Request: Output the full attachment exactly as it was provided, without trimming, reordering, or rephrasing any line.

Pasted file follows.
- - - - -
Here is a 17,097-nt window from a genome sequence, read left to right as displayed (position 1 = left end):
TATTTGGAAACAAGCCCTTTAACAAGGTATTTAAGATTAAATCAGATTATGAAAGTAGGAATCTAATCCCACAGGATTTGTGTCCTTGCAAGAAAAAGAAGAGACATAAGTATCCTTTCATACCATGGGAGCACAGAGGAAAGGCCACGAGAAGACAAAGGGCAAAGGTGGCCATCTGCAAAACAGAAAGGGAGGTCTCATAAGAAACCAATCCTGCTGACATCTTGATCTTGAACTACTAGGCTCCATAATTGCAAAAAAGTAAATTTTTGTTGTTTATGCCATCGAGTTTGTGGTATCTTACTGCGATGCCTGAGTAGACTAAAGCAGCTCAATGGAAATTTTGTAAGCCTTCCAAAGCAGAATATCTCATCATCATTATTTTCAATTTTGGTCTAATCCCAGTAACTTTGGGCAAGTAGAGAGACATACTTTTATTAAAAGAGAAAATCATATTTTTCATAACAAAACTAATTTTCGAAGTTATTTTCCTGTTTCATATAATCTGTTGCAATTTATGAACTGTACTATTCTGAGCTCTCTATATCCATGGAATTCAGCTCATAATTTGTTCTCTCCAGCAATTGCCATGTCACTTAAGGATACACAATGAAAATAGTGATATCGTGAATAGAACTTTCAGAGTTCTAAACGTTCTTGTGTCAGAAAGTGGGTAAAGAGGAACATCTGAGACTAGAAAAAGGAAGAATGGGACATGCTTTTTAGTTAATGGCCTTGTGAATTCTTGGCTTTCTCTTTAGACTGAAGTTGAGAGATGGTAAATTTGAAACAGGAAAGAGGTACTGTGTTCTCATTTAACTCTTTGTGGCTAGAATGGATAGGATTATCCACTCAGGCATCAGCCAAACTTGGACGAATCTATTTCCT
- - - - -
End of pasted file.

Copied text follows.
Here is a 17,097-nt window from a genome sequence, read left to right as displayed (position 1 = left end):
TATTTGGAAACAAGCCCTTTAACAAGGTATTTAAGATTAAATCAGATTATGAAAGTAGGAATCTAATCCCACAGGATTTGTGTCCTTGCAAGAAAAAGAAGAGACATAAGTATCCTTTCATACCATGGGAGCACAGAGGAAAGGCCACGAGAAGACAAAGGGCAAAGGTGGCCATCTGCAAAACAGAAAGGGAGGTCTCATAAGAAACCAATCCTGCTGACATCTTGATCTTGAACTACTAGGCTCCATAATTGCAAAAAAGTAAATTTTTGTTGTTTATGCCATCGAGTTTGTGGTATCTTACTGCGATGCCTGAGTAGACTAAAGCAGCTCAATGGAAATTTTGTAAGCCTTCCAAAGCAGAATATCTCATCATCATTATTTTCAATTTTGGTCTAATCCCAGTAACTTTGGGCAAGTAGAGAGACATACTTTTATTAAAAGAGAAAATCATATTTTTCATAACAAAACTAATTTTCGAAGTTATTTTCCTGTTTCATATAATCTGTTGCAATTTATGAACTGTACTATTCTGAGCTCTCTATATCCATGGAATTCAGCTCATAATTTGTTCTCTCCAGCAATTGCCATGTCACTTAAGGATACACAATGAAAATAGTGATATCGTGAATAGAACTTTCAGAGTTCTAAACGTTCTTGTGTCAGAAAGTGGGTAAAGAGGAACATCTGAGACTAGAAAAAGGAAGAATGGGACATGCTTTTTAGTTAATGGCCTTGTGAATTCTTGGCTTTCTCTTTAGACTGAAGTTGAGAGATGGTAAATTTGAAACAGGAAAGAGGTACTGTGTTCTCATTTAACTCTTTGTGGCTAGAATGGATAGGATTATCCACTCAGGCATCAGCCAAACTTGGACGAATCTATTTCCT